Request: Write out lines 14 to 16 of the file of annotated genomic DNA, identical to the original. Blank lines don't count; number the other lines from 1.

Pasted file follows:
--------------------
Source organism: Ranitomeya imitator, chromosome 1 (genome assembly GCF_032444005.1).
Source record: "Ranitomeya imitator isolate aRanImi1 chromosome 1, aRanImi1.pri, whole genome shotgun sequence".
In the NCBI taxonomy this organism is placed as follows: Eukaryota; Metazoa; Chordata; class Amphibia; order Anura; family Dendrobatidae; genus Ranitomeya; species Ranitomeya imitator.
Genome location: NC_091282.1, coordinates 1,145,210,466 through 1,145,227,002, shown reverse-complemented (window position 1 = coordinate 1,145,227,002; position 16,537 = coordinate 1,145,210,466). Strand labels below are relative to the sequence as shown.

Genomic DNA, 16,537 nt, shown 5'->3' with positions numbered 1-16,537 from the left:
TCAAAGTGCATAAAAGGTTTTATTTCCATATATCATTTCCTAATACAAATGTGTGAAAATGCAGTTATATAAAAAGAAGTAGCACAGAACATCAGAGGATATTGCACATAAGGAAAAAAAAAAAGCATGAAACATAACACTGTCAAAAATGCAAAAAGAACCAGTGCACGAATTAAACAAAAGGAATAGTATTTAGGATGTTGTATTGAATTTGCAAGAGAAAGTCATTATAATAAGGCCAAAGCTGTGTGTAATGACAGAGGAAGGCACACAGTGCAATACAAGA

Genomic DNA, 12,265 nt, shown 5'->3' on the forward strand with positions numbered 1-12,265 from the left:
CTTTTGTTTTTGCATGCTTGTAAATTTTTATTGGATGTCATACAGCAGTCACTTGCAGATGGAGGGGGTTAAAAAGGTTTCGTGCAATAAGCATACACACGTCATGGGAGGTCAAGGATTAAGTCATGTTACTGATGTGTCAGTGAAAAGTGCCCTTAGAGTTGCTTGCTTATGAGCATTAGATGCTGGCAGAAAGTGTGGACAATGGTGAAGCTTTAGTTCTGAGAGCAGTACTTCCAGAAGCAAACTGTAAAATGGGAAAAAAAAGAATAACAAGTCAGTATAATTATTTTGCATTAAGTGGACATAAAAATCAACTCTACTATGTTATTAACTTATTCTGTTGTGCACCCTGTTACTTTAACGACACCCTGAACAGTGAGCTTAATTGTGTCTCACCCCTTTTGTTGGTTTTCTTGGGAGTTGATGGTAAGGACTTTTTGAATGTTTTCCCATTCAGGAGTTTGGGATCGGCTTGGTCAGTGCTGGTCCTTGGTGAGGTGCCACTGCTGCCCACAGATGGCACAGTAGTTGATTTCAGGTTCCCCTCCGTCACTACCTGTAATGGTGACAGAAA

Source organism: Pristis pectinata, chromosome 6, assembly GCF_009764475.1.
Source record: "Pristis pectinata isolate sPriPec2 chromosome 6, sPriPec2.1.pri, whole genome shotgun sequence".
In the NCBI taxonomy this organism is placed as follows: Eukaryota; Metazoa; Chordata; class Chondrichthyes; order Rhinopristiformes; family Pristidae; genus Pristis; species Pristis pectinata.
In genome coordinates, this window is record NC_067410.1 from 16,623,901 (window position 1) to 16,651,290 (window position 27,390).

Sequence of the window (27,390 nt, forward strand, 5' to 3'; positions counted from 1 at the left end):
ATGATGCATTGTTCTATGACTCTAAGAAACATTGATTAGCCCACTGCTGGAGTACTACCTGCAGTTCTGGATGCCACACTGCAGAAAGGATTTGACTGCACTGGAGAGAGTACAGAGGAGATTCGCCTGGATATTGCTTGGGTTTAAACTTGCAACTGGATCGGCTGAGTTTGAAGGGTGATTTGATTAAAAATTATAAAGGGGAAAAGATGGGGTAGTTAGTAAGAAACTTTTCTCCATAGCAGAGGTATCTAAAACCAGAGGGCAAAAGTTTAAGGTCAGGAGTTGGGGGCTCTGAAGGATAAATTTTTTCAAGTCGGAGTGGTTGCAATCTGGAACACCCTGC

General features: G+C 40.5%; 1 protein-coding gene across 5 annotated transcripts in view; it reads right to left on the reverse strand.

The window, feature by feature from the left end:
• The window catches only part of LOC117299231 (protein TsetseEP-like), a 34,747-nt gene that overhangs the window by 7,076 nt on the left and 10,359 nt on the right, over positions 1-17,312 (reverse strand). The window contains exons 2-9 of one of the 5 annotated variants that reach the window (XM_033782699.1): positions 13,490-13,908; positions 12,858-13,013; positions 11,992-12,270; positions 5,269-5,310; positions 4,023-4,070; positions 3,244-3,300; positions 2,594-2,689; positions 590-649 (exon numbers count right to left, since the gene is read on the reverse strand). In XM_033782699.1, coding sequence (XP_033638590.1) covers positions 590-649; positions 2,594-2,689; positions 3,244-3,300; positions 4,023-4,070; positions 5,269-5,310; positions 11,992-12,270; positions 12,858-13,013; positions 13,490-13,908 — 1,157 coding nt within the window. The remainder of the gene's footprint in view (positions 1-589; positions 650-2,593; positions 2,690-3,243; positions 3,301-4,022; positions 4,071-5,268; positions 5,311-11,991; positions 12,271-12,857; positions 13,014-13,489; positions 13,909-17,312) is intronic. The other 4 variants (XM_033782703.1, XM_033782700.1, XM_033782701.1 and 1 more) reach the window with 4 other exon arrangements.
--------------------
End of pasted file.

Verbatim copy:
ATGATGCATTGTTCTATGACTCTAAGAAACATTGATTAGCCCACTGCTGGAGTACTACCTGCAGTTCTGGATGCCACACTGCAGAAAGGATTTGACTGCACTGGAGAGAGTACAGAGGAGATTCGCCTGGATATTGCTTGGGTTTAAACTTGCAACTGGATCGGCTGAGTTTGAAGGGTGATTTGATTAAAAATTATAAAGGGGAAAAGATGGGGTAGTTAGTAAGAAACTTTTCTCCATAGCAGAGGTATCTAAAACCAGAGGGCAAAAGTTTAAGGTCAGGAGTTGGGGGCTCTGAAGGATAAATTTTTTCAAGTCGGAGTGGTTGCAATCTGGAACACCCTGC

General features: G+C 40.5%; 1 protein-coding gene across 5 annotated transcripts in view; it reads right to left on the reverse strand.

The window, feature by feature from the left end: